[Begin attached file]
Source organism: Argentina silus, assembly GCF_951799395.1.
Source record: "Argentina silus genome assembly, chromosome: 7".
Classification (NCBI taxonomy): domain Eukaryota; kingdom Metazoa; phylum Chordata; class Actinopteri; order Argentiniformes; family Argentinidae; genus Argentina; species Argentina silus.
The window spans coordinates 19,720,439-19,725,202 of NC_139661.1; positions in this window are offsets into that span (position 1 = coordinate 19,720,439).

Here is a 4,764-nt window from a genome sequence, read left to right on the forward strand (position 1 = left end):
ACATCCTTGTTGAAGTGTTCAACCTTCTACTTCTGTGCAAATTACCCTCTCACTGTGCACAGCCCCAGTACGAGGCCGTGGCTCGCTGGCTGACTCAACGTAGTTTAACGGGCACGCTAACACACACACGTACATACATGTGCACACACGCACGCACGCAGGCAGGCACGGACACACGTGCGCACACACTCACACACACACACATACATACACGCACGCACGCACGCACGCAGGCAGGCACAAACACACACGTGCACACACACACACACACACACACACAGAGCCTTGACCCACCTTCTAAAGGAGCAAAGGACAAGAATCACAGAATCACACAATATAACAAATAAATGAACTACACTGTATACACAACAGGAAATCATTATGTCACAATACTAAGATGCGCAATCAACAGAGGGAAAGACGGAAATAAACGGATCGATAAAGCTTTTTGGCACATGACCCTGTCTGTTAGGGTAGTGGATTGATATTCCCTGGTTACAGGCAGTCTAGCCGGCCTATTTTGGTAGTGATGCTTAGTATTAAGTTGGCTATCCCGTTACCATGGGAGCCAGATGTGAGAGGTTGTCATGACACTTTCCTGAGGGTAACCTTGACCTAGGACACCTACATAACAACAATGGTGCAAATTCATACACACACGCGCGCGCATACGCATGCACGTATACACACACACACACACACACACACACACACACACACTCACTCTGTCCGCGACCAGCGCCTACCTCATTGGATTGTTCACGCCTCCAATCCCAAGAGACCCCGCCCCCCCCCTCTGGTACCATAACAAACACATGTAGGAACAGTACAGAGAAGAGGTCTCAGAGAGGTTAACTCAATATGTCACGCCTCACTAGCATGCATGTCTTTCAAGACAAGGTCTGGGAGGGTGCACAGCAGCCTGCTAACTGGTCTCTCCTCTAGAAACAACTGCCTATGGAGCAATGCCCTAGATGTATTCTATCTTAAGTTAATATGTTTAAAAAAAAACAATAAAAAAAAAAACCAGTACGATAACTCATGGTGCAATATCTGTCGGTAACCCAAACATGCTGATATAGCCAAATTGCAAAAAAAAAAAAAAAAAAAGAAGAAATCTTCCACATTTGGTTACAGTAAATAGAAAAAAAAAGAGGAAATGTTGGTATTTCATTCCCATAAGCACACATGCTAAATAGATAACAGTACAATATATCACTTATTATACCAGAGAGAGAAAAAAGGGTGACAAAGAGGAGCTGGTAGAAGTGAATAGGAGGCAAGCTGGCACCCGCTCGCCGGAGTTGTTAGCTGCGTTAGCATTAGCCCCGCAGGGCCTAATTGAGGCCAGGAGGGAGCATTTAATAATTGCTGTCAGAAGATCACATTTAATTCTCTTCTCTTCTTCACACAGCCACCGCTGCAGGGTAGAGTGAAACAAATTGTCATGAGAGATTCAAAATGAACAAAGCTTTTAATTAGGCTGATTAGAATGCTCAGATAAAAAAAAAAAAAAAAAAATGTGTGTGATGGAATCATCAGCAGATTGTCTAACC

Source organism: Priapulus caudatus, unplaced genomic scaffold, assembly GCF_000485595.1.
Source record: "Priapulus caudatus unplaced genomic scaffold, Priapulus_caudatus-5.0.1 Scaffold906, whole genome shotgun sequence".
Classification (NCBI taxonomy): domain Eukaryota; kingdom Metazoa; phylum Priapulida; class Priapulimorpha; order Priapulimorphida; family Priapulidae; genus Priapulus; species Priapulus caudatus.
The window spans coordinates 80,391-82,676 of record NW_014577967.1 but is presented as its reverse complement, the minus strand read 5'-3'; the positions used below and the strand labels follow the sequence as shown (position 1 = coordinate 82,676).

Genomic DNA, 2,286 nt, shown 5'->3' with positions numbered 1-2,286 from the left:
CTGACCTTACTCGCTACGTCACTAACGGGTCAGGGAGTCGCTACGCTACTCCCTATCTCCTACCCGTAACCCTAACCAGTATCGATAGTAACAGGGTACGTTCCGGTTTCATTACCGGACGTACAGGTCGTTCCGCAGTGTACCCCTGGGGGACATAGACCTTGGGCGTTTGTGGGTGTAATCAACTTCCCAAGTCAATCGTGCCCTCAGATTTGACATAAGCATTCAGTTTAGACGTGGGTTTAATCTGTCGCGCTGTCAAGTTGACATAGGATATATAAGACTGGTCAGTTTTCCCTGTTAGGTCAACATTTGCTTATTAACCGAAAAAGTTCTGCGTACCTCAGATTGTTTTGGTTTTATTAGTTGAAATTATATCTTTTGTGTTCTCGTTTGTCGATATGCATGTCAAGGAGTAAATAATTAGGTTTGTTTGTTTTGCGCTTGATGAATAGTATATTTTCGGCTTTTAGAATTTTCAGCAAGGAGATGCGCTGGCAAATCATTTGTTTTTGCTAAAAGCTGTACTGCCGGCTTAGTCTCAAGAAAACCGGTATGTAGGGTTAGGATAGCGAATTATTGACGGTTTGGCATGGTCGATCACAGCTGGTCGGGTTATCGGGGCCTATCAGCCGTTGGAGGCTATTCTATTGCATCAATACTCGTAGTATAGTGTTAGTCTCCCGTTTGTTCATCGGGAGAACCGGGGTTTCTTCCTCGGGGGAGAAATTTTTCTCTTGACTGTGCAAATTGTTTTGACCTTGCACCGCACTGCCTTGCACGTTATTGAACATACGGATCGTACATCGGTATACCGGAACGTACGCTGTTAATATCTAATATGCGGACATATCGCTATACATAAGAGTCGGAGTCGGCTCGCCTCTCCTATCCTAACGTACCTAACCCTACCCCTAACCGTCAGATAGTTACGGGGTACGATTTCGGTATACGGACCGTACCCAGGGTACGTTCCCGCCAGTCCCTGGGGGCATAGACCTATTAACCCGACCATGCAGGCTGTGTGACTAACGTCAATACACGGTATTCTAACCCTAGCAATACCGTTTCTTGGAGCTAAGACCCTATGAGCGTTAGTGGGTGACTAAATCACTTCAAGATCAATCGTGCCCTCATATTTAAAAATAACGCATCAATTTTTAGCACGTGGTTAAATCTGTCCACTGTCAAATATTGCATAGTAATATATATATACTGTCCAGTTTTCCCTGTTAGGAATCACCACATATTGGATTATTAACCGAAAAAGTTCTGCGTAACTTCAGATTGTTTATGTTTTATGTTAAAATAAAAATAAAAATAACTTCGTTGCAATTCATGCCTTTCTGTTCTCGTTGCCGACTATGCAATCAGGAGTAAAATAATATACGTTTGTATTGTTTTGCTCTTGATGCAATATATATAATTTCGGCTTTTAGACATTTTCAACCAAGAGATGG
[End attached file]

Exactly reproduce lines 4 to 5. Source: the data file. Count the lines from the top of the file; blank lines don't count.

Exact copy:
The window spans coordinates 19,720,439-19,725,202 of NC_139661.1; positions in this window are offsets into that span (position 1 = coordinate 19,720,439).

Here is a 4,764-nt window from a genome sequence, read left to right on the forward strand (position 1 = left end):